Building Community Kurfürstenstrasse

The built community at Kurfürstenstrasse, located in Berlin Schöneberg, consists of 6 towers that overlap vertically and horizontally. It is a building conceived and developed together by the people living and working there. The result is 25 interconnected units that each have a very high space and several lower spaces.

The six towers that form the structure on a Berlin corner are an offset of the given two streets at a 104 degree angle and interlock with the urban space through projections and recesses. The house aims to offer new alternatives for cohabitation and to respond flexibly to individual needs and arrangements. The architecture does not prescribe sharing, but only enables it both internally and on an urban scale. While they vary in square meters, each unit consists of one double-high space passing through the building, with windows facing both the public street and the private courtyard. Except for bathrooms, there are no interior walls. Therefore, privacy or connection results from the placement of corners, levels, and sight-lines.

In our era of digital atomization, the notion of the commune feels both anachronistic and, perhaps, nostalgically out of reach. Meanwhile, in the real world, we continue to exist amongst other people – side by side on the train, in various cubicles of approximately equal size, or standing in line for any number of reasons. So we ask: How can we live together differently? To invite new possibilities, we’ve created a house that not only remains open – both to the world and its residents – but by the nature of its design, has the potential to start a new dialogue with the habits of its residents.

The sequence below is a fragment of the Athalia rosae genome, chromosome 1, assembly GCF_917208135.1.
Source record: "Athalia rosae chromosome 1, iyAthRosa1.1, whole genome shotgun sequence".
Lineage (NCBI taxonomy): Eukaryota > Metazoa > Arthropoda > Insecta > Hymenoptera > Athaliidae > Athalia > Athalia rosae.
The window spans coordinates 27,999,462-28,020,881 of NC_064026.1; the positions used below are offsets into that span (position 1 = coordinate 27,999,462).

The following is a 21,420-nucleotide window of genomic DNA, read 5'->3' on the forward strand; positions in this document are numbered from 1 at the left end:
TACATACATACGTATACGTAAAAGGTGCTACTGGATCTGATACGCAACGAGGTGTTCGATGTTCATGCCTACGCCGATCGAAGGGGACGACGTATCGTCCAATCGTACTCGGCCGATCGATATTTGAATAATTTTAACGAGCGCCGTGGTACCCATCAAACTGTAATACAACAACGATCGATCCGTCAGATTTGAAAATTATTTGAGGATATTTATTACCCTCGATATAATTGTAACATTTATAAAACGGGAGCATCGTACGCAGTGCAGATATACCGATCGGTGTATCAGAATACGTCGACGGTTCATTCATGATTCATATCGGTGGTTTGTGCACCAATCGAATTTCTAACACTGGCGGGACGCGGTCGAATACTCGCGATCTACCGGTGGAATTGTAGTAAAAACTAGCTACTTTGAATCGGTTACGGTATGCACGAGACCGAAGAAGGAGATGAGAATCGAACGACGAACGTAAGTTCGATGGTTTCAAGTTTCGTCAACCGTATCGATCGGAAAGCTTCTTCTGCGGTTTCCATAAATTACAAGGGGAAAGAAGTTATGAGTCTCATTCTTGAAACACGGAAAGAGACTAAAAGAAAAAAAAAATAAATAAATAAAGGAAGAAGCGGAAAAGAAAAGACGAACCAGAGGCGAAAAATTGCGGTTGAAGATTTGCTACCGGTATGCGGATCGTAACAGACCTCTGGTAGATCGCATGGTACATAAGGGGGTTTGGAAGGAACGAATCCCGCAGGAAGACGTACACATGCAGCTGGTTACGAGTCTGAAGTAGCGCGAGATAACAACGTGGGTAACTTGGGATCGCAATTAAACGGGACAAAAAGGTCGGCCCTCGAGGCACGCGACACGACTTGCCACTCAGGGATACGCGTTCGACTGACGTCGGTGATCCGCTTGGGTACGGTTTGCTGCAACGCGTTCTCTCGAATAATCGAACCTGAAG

The building is not walled off to its surroundings. Directly in front, on Kurfürstenstrasse, is one of the oldest prostitution strips of Berlin. This northern exposure is loud and is the building’s street life, while also contrasting sharply with the staid, quiet, and sometimes green garden to the south. The architecture responds to these two drastically different aspects of life and is not intended as a moral comment or irony. It simply connects both the urban landscape and nature. – because both are beautiful and life affirming.

The house is built from a few robust elements, with attention paid to an economical and simple use of materials. The project includes a green roof, cross ventilation in every space and careful use of energy but the building is fundamentally a project made from people. The inhabitants, who followed the project from its inception brought their strengths and weaknesses to the project. The architecture and the community itself reflect the challenges of people working and living together. The structure’s flexibility allows residents to create their private and shared spaces according to their own needs. Inhabitants are invited to renegotiate the traditional boundaries between themselves and their neighbors. The building seeks new forms of merging and meeting, challenging the community to use the space in new and different ways.

Steel columns support the concrete floor slabs. The standard bolted aluminium and glass facade is supplemented by opaque sliding aluminium panels for sound insulation, economy and weight. The polished screed floor and lightweight walls are the only finishes complementing the shell; interior concrete cores and railings are galvanized steel.